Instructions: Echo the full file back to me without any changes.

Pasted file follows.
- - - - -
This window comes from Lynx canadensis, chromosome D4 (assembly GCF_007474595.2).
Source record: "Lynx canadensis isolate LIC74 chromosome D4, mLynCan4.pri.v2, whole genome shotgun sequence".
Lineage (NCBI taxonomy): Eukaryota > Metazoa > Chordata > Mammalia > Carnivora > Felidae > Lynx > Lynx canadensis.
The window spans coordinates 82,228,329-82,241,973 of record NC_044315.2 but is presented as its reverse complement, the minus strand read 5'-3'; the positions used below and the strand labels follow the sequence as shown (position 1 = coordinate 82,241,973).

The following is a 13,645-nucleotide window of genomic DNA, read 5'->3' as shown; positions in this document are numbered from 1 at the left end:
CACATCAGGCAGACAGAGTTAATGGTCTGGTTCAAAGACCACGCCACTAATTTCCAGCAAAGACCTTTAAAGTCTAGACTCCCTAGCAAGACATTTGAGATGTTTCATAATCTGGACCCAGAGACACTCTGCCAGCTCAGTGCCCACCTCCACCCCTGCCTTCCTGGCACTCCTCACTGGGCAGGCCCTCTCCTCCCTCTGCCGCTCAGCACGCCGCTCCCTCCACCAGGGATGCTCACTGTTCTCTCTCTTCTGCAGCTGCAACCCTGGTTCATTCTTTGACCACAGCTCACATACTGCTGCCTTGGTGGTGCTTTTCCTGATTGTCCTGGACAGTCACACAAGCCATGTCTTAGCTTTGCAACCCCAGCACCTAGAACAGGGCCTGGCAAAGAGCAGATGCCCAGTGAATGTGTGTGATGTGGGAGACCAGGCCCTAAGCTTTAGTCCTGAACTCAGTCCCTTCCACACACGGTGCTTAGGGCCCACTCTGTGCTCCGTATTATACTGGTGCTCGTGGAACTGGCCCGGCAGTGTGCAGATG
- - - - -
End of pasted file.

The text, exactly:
This window comes from Lynx canadensis, chromosome D4 (assembly GCF_007474595.2).
Source record: "Lynx canadensis isolate LIC74 chromosome D4, mLynCan4.pri.v2, whole genome shotgun sequence".
Lineage (NCBI taxonomy): Eukaryota > Metazoa > Chordata > Mammalia > Carnivora > Felidae > Lynx > Lynx canadensis.
The window spans coordinates 82,228,329-82,241,973 of record NC_044315.2 but is presented as its reverse complement, the minus strand read 5'-3'; the positions used below and the strand labels follow the sequence as shown (position 1 = coordinate 82,241,973).

The following is a 13,645-nucleotide window of genomic DNA, read 5'->3' as shown; positions in this document are numbered from 1 at the left end:
CACATCAGGCAGACAGAGTTAATGGTCTGGTTCAAAGACCACGCCACTAATTTCCAGCAAAGACCTTTAAAGTCTAGACTCCCTAGCAAGACATTTGAGATGTTTCATAATCTGGACCCAGAGACACTCTGCCAGCTCAGTGCCCACCTCCACCCCTGCCTTCCTGGCACTCCTCACTGGGCAGGCCCTCTCCTCCCTCTGCCGCTCAGCACGCCGCTCCCTCCACCAGGGATGCTCACTGTTCTCTCTCTTCTGCAGCTGCAACCCTGGTTCATTCTTTGACCACAGCTCACATACTGCTGCCTTGGTGGTGCTTTTCCTGATTGTCCTGGACAGTCACACAAGCCATGTCTTAGCTTTGCAACCCCAGCACCTAGAACAGGGCCTGGCAAAGAGCAGATGCCCAGTGAATGTGTGTGATGTGGGAGACCAGGCCCTAAGCTTTAGTCCTGAACTCAGTCCCTTCCACACACGGTGCTTAGGGCCCACTCTGTGCTCCGTATTATACTGGTGCTCGTGGAACTGGCCCGGCAGTGTGCAGATG